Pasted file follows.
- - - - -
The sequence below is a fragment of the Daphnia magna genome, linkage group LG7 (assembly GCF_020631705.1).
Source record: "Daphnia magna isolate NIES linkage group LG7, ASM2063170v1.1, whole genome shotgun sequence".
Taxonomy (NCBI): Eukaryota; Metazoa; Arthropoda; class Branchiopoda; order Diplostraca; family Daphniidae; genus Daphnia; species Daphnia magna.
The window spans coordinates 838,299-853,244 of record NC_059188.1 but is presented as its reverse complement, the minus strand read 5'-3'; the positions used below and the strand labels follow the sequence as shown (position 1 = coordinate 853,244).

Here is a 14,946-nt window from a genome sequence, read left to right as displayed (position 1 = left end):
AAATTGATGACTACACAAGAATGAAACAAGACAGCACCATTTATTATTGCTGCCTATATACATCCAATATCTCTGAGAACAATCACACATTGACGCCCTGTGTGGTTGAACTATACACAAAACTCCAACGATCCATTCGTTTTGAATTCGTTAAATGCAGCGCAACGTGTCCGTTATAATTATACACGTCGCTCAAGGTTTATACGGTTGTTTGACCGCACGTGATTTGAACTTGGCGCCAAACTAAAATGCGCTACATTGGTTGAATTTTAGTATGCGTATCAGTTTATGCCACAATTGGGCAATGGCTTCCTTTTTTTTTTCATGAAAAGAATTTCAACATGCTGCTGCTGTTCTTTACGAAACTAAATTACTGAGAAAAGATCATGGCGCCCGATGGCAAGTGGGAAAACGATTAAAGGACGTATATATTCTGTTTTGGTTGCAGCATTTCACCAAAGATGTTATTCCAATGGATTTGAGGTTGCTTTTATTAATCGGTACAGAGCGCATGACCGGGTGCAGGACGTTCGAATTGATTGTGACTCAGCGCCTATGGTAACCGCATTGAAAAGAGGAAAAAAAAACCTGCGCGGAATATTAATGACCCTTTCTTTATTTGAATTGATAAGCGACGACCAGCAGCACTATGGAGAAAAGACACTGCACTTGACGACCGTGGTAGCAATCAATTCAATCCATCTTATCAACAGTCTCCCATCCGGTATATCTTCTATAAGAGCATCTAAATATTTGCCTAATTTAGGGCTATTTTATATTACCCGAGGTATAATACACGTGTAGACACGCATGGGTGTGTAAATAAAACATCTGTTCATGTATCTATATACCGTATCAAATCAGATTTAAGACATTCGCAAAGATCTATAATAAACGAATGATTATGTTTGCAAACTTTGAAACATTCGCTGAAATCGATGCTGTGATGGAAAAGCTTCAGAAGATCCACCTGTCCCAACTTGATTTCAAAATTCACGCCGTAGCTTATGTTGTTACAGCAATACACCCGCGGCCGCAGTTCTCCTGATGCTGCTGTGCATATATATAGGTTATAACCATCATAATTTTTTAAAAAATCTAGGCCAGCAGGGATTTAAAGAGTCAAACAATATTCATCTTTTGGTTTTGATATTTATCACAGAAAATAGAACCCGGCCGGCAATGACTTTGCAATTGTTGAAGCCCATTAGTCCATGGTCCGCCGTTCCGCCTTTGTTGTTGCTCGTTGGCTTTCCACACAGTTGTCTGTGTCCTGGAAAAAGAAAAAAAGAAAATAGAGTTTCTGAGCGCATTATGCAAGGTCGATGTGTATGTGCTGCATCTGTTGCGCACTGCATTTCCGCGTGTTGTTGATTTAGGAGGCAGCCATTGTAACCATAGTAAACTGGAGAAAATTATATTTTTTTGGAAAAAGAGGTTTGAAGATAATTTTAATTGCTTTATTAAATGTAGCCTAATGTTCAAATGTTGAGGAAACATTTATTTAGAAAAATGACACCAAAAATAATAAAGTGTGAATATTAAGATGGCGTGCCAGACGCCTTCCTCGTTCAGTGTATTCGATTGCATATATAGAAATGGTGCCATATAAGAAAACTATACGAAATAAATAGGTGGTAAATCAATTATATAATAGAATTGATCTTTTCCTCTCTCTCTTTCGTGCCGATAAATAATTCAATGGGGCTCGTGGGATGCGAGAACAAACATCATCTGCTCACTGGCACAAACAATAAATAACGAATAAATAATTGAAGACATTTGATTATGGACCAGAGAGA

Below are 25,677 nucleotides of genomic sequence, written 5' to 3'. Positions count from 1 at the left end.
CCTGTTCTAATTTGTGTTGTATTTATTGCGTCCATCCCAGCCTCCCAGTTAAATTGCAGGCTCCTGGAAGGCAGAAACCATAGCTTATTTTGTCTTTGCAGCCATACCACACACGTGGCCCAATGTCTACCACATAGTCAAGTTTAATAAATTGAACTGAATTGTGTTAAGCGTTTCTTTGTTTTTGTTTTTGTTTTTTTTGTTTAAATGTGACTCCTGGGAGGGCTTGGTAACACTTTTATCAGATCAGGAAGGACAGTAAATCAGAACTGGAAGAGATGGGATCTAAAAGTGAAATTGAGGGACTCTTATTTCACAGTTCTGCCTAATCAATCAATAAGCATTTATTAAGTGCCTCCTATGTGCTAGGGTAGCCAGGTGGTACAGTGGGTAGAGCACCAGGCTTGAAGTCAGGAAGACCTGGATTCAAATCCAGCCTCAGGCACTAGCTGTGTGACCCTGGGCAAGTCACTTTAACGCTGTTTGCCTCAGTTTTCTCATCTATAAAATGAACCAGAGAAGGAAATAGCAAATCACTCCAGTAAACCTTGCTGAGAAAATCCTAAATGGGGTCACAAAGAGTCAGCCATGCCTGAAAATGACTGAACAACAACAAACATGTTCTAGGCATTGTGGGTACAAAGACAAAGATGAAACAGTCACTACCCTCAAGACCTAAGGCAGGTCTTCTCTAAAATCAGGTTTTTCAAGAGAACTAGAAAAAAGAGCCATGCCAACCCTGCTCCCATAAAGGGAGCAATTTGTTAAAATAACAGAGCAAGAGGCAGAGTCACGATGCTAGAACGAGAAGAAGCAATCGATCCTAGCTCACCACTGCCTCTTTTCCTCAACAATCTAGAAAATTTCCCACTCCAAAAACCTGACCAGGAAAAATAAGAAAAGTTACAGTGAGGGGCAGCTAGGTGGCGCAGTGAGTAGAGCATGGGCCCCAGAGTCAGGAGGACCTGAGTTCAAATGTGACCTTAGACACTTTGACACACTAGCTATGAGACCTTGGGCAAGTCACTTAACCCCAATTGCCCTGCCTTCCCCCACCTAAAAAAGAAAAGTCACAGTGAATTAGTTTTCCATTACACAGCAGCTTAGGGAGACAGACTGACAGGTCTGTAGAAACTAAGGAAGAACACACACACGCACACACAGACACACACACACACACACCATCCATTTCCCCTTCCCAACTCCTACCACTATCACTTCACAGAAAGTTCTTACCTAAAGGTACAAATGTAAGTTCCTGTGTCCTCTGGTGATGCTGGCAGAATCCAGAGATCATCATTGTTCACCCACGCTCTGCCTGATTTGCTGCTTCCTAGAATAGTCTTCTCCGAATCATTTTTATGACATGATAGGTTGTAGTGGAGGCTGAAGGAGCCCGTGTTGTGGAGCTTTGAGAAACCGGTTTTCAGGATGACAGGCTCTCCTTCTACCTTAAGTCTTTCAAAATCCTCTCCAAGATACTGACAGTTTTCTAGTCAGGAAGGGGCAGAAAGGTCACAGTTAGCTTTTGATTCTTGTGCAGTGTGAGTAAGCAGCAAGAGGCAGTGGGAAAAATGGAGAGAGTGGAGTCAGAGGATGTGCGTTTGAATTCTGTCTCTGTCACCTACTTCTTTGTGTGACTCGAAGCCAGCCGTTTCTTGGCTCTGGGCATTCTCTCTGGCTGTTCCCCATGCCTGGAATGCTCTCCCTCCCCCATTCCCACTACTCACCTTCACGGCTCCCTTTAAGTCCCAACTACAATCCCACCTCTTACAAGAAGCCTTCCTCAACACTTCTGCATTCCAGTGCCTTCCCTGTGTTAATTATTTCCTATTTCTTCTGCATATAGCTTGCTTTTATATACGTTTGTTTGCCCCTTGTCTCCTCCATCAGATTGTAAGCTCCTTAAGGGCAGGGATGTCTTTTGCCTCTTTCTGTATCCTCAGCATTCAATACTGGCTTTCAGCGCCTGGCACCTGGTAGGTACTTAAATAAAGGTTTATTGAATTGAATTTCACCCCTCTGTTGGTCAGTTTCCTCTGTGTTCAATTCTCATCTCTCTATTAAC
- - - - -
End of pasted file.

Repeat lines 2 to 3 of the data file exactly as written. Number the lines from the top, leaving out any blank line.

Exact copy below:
Source record: "Daphnia magna isolate NIES linkage group LG7, ASM2063170v1.1, whole genome shotgun sequence".
Taxonomy (NCBI): Eukaryota; Metazoa; Arthropoda; class Branchiopoda; order Diplostraca; family Daphniidae; genus Daphnia; species Daphnia magna.